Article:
Public Relations and Marketing Communications
DUNWOODY, Ga. — Georgia State University recently accepted an award from the American Family Insurance Institute for Corporate and Social Impact to support programs aimed at transforming the lives of students and their families.
A gift of $200,000 will help expand Georgia State’s Prison Education Project (GSUPEP), and $100,000 will support the College of Arts and Sciences’ Place and Race initiative. The initiative seeks to increase financial literacy and science, technology, engineering, art and math (STEAM) education programs in K-12 schools in southeast Atlanta.
GSUPEP operates in two state prisons, a transitional facility and 17 Department of Juvenile Justice youth development campuses. It offers for-credit and enrichment courses taught primarily by Perimeter College and Georgia State instructors.
“This meaningful gift will fund a full-time director and expand the program to other prisons, as well as help with reentry programs,” said Owen Cantrell, pedagogical coordinator of GSUPEP. Cantrell, a Perimeter College English professor, teaches in Phillips State Prison.
Jennie Ward-Robinson, co-director of operations and outreach for the Center for Studies on Africa and Its Diaspora (CSAD), said the Place and Race financial literacy initiative is an important opportunity to work with families in the Summerhill community.
“Financial literacy is a key tool for economic growth and prosperity,” Ward-Robinson said. “CSAD is grateful for this support and the opportunity to serve African American families seeking to improve their financial futures for themselves and their families.”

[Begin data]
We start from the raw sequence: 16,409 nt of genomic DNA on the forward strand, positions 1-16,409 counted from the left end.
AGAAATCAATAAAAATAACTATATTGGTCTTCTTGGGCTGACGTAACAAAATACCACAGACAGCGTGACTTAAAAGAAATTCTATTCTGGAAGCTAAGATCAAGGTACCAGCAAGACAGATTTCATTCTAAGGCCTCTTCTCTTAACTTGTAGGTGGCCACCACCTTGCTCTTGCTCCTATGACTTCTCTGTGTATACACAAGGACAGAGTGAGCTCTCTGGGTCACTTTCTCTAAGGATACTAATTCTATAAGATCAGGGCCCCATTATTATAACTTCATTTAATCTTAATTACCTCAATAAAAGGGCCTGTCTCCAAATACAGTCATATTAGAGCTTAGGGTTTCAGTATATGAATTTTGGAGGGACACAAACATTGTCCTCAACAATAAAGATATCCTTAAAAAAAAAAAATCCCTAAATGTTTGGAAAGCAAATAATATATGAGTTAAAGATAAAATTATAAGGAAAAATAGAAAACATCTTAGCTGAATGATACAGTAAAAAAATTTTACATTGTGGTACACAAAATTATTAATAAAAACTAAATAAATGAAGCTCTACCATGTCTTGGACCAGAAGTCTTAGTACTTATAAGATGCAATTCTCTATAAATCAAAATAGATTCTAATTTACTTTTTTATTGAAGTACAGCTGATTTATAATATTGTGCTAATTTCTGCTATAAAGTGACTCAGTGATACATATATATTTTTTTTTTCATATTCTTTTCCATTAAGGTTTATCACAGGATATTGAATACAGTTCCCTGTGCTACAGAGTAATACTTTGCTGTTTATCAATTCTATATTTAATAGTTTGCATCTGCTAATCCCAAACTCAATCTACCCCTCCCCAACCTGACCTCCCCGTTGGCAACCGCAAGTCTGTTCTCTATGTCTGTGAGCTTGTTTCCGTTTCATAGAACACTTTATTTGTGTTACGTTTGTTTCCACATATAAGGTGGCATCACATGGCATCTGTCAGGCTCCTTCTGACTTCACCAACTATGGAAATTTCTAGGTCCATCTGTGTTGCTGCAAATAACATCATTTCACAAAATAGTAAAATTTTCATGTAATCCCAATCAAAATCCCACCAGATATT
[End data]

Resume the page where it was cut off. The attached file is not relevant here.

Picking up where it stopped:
During a special event Feb. 21, Georgia State President M. Brian Blake, Interim Provost Nicolle Parsons-Pollard and Perimeter College Interim Dean Cynthia Lester welcomed American Family representatives to Perimeter College’s Dunwoody Campus to thank them for the gift.
“Your generous gift helps these students to not see themselves as who they are right now but gives them the opportunity to see what they can become — college graduates,” Lester told the gathering.
“This partnership demonstrates the impact that a place like Georgia State can have in the classroom and in the community,” Blake said.
During the event, GSUPEP alumni shared stories about the impact the program had on their lives.
Jason Dolesenk is now a supervisor in a poultry processing plant. He began taking classes through GSUPEP while incarcerated at Phillips State Prison.
“Being denied meaningful educational opportunities as children, college in prison is an opportunity to right the wrong that most heavily contributed to marginalized persons becoming imprisoned,” Dolesenk said. “Oftentimes this is not our second chance at education, but our first significant opportunity, and an opportunity is so much more momentous than a chance.”
Isaac Sandoval, who is now working as a web designer, credited Andy Rogers, an English professor at Perimeter College, for seeing him as more than a prisoner.
“The hope you gave me and the confidence you gave me were so important,” Sandoval told Rogers. “When I came out of prison, I was able to move forward.”
Rogers said students like Sandoval helped him become a better teacher.
“The level of preparedness in the class made me really look forward to teaching these students,” he said.
“This program is based on a model of liberation of citizenship through education and is an example of how investing in a fair chance for those with a criminal record benefits everyone,” said Nyra Jordan, social impact investor at the American Family Insurance Institute. “Both programs align to our belief that to serve our communities we need to build a movement that provides access to opportunities, social and financial mobility and hope.”
Top photo courtesy of Common Good Atlanta.